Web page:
Allan Ostling

                  Phoenix, Arizona

                  Comment


                  • Originally posted by Jim Stewart View Post
                    I think Sparky has the answer. I've messed with lots of smallish engines (bikes) and lots of small displacement sports cars.

                    Starting advance was usually around 5 btdc and higher revs were around 20.

                    -js
                    Yep. With old engines, it was common to retard the spark for starting, mostly to be as sure as possible that it would not kick back, but instead would start properly in the direction it is cranked.
                    2730

                    Keep eye on ball.
                    Hashim Khan

                    Everything not impossible is compulsory

                    Comment


                    • I searched thru all of my tech books last night regarding "ignition timing" and they all hedge their bets, none giving an actual number but suggesting 0 to 30 degree range. Makes me crazy. Today I will reset it to 10 degrees before top dead center. Thanks guys.----Brian
                      Brian Rupnow
                      Design engineer
                      Barrie, Ontario, Canada

                      Comment


                      • i used to work a lot with old low speed. single cylinder engines, and around 10 degrees would be about average, maybe less for starting
                        'It may not always be the best policy to do what is best technically, but those responsible for policy can never form a right judgement without knowledge of what is right technically' - 'Dutch' Kindelberger

                        Comment


                        • Okay Kiddies---It's showtime. Yesterday I had worked my way right into a snit trying to get this engine to run. I was almost at the point of making a new piston with a viton ring to get more compression. I decided that before changing anything, I would bring the engine in from my big garage and use a degree wheel to set the valve timing exactly "on spec" and to reset the ignition timing to about 12 degrees before top dead center.--I discovered that the grub screws in the gear which drives the exhaust valve had backed off and the exhaust valve timing was way out of whack. So, in the end, I really didn't change anything. The engine runs very well, and after playing with it a bit as "final tuning" I will reinstall the gear covers and clean everything up. If you would like to build this engine, I sell a complete plan set of engineering drawings, including detail drawings and assembly drawings for $25 Canadian funds, paid to Paypal to [email protected] Thank you to everybody who followed the build, and thank you for your posts and the information you have given me.---Brian Rupnow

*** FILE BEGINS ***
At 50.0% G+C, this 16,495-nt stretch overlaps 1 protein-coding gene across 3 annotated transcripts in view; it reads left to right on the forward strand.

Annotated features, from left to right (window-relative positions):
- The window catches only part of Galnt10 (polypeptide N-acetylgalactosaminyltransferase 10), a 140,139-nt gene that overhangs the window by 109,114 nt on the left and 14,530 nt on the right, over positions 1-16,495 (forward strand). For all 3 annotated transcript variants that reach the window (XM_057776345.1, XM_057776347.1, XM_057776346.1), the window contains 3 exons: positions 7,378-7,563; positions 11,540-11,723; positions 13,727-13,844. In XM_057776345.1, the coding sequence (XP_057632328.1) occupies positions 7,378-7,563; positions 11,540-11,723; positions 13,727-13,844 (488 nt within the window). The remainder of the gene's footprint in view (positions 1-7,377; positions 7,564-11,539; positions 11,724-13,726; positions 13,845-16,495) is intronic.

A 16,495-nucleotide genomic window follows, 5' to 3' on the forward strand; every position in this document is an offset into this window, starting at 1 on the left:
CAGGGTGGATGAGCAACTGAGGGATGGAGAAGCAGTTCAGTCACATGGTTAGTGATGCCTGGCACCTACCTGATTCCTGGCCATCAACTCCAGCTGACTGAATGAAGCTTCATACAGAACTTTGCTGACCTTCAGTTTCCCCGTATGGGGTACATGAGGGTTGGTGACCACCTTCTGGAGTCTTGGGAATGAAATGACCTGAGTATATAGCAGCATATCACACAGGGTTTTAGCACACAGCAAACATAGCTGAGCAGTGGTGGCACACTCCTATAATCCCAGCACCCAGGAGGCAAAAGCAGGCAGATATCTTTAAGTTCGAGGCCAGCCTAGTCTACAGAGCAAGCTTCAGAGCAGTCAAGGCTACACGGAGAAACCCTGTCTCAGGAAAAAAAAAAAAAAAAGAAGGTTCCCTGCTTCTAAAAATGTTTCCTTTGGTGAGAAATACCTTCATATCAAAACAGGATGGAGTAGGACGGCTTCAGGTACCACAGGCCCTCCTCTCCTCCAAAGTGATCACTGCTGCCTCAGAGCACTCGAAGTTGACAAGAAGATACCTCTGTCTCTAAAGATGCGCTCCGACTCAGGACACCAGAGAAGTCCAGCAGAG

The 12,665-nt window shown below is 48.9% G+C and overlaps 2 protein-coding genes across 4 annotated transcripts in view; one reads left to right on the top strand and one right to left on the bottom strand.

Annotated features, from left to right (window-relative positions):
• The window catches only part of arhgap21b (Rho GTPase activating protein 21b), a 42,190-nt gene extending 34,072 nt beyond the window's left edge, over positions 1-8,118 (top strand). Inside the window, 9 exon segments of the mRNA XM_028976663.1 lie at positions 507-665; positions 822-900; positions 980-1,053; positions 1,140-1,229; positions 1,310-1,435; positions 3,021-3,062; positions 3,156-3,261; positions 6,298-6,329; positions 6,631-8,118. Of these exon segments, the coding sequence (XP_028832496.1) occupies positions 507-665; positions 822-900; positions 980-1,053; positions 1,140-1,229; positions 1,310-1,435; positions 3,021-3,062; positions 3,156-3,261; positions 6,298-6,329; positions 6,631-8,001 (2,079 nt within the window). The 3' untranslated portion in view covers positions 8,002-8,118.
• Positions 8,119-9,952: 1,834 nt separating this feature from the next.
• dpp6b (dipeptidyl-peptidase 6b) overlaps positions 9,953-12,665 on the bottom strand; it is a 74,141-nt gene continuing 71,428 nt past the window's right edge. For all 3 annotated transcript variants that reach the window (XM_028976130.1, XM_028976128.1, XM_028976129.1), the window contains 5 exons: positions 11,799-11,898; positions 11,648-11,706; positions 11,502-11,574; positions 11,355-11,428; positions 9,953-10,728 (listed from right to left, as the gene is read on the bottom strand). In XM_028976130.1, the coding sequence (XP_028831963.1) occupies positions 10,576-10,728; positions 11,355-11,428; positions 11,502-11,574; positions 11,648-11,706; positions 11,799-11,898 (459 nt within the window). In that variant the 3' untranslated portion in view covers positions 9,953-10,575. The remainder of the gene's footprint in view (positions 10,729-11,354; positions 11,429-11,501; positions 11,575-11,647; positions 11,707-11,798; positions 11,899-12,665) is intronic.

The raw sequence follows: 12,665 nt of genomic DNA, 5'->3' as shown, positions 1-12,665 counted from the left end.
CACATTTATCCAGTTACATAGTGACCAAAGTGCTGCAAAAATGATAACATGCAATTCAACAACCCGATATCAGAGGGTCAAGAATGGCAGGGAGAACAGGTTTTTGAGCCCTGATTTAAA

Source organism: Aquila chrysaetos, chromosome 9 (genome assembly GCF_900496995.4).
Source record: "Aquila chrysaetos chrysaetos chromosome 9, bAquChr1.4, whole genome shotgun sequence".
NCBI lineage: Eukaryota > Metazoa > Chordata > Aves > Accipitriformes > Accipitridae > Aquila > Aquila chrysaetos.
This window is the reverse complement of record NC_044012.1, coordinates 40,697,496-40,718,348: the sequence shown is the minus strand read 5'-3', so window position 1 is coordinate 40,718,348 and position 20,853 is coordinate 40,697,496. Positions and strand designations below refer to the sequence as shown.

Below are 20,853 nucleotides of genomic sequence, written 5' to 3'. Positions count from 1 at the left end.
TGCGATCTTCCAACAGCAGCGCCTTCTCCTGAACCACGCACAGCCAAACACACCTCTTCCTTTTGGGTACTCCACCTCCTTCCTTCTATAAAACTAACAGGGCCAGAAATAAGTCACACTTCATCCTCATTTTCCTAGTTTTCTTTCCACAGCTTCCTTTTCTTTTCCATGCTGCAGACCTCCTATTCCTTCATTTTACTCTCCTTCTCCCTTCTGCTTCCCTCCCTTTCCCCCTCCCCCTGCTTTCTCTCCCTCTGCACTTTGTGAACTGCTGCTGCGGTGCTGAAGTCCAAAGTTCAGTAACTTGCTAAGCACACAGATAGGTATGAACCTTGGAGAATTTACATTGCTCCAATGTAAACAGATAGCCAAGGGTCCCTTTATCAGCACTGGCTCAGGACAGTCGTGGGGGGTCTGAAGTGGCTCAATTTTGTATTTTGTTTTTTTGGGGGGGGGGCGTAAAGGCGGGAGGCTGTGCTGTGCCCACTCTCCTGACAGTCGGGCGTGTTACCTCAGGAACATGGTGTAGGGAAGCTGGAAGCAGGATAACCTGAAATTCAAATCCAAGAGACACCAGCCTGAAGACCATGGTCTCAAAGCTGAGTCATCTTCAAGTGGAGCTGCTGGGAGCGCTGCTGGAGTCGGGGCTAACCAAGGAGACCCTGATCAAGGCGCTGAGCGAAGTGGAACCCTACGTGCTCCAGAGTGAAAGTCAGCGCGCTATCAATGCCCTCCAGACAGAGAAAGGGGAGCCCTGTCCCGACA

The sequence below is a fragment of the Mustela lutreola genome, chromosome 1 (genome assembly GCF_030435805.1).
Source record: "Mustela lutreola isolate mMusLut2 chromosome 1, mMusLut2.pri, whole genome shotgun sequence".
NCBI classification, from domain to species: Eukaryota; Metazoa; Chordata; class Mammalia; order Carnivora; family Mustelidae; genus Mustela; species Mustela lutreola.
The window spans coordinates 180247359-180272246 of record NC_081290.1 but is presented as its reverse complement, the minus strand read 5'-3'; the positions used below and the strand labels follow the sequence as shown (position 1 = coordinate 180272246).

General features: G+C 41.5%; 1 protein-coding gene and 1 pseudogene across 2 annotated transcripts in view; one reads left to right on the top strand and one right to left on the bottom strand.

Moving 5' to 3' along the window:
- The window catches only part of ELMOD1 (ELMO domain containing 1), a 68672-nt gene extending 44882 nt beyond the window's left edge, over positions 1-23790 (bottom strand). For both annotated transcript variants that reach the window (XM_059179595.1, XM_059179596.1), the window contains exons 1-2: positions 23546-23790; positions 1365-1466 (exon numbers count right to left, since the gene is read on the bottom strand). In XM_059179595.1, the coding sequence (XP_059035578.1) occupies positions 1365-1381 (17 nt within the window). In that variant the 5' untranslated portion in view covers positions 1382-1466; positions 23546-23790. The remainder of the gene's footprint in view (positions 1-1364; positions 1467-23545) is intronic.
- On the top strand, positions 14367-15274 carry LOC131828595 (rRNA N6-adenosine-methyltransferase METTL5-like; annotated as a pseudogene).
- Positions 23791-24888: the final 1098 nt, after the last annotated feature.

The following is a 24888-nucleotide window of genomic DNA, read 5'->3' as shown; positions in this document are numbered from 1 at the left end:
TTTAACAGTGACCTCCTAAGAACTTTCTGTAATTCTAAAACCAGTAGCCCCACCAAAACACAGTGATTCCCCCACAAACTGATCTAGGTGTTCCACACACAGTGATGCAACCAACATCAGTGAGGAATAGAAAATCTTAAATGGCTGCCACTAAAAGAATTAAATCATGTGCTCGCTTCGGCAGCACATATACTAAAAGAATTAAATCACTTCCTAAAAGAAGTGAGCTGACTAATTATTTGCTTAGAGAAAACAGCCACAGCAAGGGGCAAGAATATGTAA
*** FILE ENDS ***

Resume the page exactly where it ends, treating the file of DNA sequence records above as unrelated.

https://www.youtube.com/watch?v=O_kE2aVUvWc
                          Brian Rupnow
                          Design engineer
                          Barrie, Ontario, Canada

                          Comment


                          • Brain, watch your video, something is going on at the base of the spark plug, either a bit of leakage or arcing, hard to tell but you can definitely see something happening there.

                            Comment


                            • Definitely arcing, but hard to say exactly from where without a close up.
                              "A machinist's (WHAP!) best friend (WHAP! WHAP!) is his hammer. (WHAP!)" - Fred Tanner, foreman, Lunenburg Foundry and Engineering machine shop, circa 1979

                              Comment


                              • No, it isn't arcing. It is bubbling. It's leaking a bit of compression around the sparkplug. I have to put a better copper gasket under the plug.
                                Brian Rupnow
                                Design engineer
                                Barrie, Ontario, Canada

                                Comment

                                Working...
                                X